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Akhenaten Temple Project LogoAbout the Akhenaten Temple Project

Who we are:

    The Akhenaten Temple Project is an umbrella project of 23 years duration, encompassing four archaeological expeditions to Egypt and north-east Africa.
 

Our general aim:

    To lay bare and analyze through the most modern scientific techniques the most ancient civilization on earth; to study by excavation and geo-physical and geo-archaeological survey the ecology of north-east Africa; to train up students and technicians in history, archaeology, survey, applied physics, palaeo-botany, palaeo-zoology, and ceramic typology.
 

Our record:

    The discovery of the earliest temple of Pharaoh Akhenaten, the first monotheist in history; cleaning and restoration of the tomb of Akhenaten's butler; surface survey of the most ancient transit corridor in Jordan; the excavations of Mendes, largest city in the Nile Delta and sometime capital of Egypt; excavation of Tel Kedwa, an Egyptian border fortress in North Sinai; survey of the North Sinai "land bridge," the only land link between the two largest continents on earth.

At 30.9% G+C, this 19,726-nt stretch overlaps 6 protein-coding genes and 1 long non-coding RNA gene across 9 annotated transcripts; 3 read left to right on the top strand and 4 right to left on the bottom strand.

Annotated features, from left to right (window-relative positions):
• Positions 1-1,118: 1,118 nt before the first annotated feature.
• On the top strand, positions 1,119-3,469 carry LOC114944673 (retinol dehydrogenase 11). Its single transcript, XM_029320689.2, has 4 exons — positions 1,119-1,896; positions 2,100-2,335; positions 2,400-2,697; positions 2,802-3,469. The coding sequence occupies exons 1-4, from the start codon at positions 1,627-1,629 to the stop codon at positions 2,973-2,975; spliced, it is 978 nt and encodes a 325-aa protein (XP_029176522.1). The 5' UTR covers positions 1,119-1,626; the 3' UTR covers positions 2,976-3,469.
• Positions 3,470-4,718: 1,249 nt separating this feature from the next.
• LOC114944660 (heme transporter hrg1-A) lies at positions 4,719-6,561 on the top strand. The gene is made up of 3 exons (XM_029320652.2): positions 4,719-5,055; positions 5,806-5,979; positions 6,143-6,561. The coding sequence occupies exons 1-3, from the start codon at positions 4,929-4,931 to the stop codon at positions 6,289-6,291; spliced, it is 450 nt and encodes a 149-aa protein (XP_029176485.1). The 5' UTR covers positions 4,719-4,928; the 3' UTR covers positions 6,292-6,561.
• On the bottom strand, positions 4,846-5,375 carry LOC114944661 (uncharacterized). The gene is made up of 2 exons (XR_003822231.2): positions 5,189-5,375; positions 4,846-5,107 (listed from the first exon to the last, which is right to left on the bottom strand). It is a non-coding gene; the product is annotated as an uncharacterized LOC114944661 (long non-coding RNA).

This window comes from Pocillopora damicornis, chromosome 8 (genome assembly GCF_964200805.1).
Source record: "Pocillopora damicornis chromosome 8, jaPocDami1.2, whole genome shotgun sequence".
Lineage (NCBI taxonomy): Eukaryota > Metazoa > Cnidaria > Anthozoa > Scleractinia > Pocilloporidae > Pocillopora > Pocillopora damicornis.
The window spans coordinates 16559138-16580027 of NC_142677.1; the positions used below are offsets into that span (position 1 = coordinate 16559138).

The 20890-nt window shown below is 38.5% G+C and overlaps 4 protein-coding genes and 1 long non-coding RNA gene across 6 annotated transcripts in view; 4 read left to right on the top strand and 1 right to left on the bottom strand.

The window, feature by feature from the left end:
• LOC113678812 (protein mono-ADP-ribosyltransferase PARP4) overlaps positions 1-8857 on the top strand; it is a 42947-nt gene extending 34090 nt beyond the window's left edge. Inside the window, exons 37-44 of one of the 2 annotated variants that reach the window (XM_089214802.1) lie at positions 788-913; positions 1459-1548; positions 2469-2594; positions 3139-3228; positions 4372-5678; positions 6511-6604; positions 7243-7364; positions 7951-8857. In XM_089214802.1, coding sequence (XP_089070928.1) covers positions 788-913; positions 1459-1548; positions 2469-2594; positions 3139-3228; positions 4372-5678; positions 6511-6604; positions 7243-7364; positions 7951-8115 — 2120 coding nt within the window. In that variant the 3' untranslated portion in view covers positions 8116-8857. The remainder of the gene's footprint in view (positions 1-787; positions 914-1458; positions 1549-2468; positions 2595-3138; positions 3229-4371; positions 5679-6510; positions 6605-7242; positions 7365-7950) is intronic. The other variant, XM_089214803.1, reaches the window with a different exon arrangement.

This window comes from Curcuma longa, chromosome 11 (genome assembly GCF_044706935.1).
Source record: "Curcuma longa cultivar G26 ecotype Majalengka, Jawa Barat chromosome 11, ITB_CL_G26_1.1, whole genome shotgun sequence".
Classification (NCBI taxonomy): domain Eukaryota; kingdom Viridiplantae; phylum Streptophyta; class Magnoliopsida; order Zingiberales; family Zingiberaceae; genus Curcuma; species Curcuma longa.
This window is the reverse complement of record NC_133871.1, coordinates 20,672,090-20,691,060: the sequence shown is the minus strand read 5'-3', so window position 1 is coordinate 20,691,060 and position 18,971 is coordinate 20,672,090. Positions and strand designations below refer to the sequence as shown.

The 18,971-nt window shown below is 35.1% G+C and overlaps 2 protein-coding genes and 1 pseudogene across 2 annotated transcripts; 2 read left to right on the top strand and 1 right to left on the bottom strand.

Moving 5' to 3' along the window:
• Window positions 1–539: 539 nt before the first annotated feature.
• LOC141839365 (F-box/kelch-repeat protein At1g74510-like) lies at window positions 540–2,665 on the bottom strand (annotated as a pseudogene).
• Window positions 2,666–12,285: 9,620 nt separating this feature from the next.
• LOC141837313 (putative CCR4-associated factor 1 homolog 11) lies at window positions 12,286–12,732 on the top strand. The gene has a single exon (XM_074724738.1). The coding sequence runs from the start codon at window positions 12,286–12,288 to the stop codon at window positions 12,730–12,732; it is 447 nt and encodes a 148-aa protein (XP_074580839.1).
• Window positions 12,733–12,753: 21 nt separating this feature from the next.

Our trainees:

    We have trained between 175 and 200 students and technicians over 20 years.

Our supporters:

    Past financial support has come from the Smithsonian with counterpart funds; grants in aid of research from the Killam Program and the Social Sciences and Humanities Research Council of Canada; private donations from our friends; proceeds from a field school run under the aegis of the Pennsylvania State University.
 

Our facilities:

    Laboratory space in the College Park Campus of the Pennsylvania State University; two "dig"-houses affording living, work and storage facilities at Karnak and Mendes in Egypt; one 1979 Peugeot stationwagon; the Jean Woodhams Memorial Library (housed at the Mendes dig-house).
 

Our publications:

    A Newsletter (since 1991), issued quarterly, outlining the work of the preceding season; 4 volumes publishing the results of the excavations at Mendes (to be published by Eisenbraun's Inc.); over 20 articles published in scholarly journals worldwide; journalistic coverage in the New York Times, the Times Literary Supplement, the Lost Angeles Times, El Ahram, the Toronto Star; a one-hour documentary, "The Lost Pharaoh" (NFB-PBS).

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Published 11/10/2000.
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